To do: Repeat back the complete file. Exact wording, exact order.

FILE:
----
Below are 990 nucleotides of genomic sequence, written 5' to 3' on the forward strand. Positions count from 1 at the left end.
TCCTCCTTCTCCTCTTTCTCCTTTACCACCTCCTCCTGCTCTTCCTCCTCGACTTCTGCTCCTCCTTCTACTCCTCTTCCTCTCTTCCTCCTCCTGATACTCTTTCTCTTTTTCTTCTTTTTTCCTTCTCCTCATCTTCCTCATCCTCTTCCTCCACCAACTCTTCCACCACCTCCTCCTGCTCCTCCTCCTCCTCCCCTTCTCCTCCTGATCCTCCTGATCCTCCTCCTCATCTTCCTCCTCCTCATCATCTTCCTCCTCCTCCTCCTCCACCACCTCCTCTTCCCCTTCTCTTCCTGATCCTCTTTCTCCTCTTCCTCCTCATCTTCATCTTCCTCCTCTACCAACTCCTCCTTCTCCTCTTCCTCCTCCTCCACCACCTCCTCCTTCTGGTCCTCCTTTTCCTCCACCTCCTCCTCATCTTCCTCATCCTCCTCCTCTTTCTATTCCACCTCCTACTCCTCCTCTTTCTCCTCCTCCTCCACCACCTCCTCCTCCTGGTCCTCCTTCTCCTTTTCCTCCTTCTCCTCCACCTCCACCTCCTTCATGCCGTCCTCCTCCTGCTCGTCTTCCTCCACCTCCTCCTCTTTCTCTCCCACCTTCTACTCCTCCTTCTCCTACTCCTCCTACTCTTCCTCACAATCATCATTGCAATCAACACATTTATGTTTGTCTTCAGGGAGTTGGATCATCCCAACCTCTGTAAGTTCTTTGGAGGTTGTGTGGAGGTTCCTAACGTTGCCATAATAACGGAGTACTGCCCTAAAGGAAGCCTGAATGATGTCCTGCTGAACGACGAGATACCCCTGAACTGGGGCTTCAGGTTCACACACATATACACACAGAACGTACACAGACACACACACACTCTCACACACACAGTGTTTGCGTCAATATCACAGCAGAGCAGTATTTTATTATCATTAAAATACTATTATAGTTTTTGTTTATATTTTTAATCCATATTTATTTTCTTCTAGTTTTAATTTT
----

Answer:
Below are 990 nucleotides of genomic sequence, written 5' to 3' on the forward strand. Positions count from 1 at the left end.
TCCTCCTTCTCCTCTTTCTCCTTTACCACCTCCTCCTGCTCTTCCTCCTCGACTTCTGCTCCTCCTTCTACTCCTCTTCCTCTCTTCCTCCTCCTGATACTCTTTCTCTTTTTCTTCTTTTTTCCTTCTCCTCATCTTCCTCATCCTCTTCCTCCACCAACTCTTCCACCACCTCCTCCTGCTCCTCCTCCTCCTCCCCTTCTCCTCCTGATCCTCCTGATCCTCCTCCTCATCTTCCTCCTCCTCATCATCTTCCTCCTCCTCCTCCTCCACCACCTCCTCTTCCCCTTCTCTTCCTGATCCTCTTTCTCCTCTTCCTCCTCATCTTCATCTTCCTCCTCTACCAACTCCTCCTTCTCCTCTTCCTCCTCCTCCACCACCTCCTCCTTCTGGTCCTCCTTTTCCTCCACCTCCTCCTCATCTTCCTCATCCTCCTCCTCTTTCTATTCCACCTCCTACTCCTCCTCTTTCTCCTCCTCCTCCACCACCTCCTCCTCCTGGTCCTCCTTCTCCTTTTCCTCCTTCTCCTCCACCTCCACCTCCTTCATGCCGTCCTCCTCCTGCTCGTCTTCCTCCACCTCCTCCTCTTTCTCTCCCACCTTCTACTCCTCCTTCTCCTACTCCTCCTACTCTTCCTCACAATCATCATTGCAATCAACACATTTATGTTTGTCTTCAGGGAGTTGGATCATCCCAACCTCTGTAAGTTCTTTGGAGGTTGTGTGGAGGTTCCTAACGTTGCCATAATAACGGAGTACTGCCCTAAAGGAAGCCTGAATGATGTCCTGCTGAACGACGAGATACCCCTGAACTGGGGCTTCAGGTTCACACACATATACACACAGAACGTACACAGACACACACACACTCTCACACACACAGTGTTTGCGTCAATATCACAGCAGAGCAGTATTTTATTATCATTAAAATACTATTATAGTTTTTGTTTATATTTTTAATCCATATTTATTTTCTTCTAGTTTTAATTTT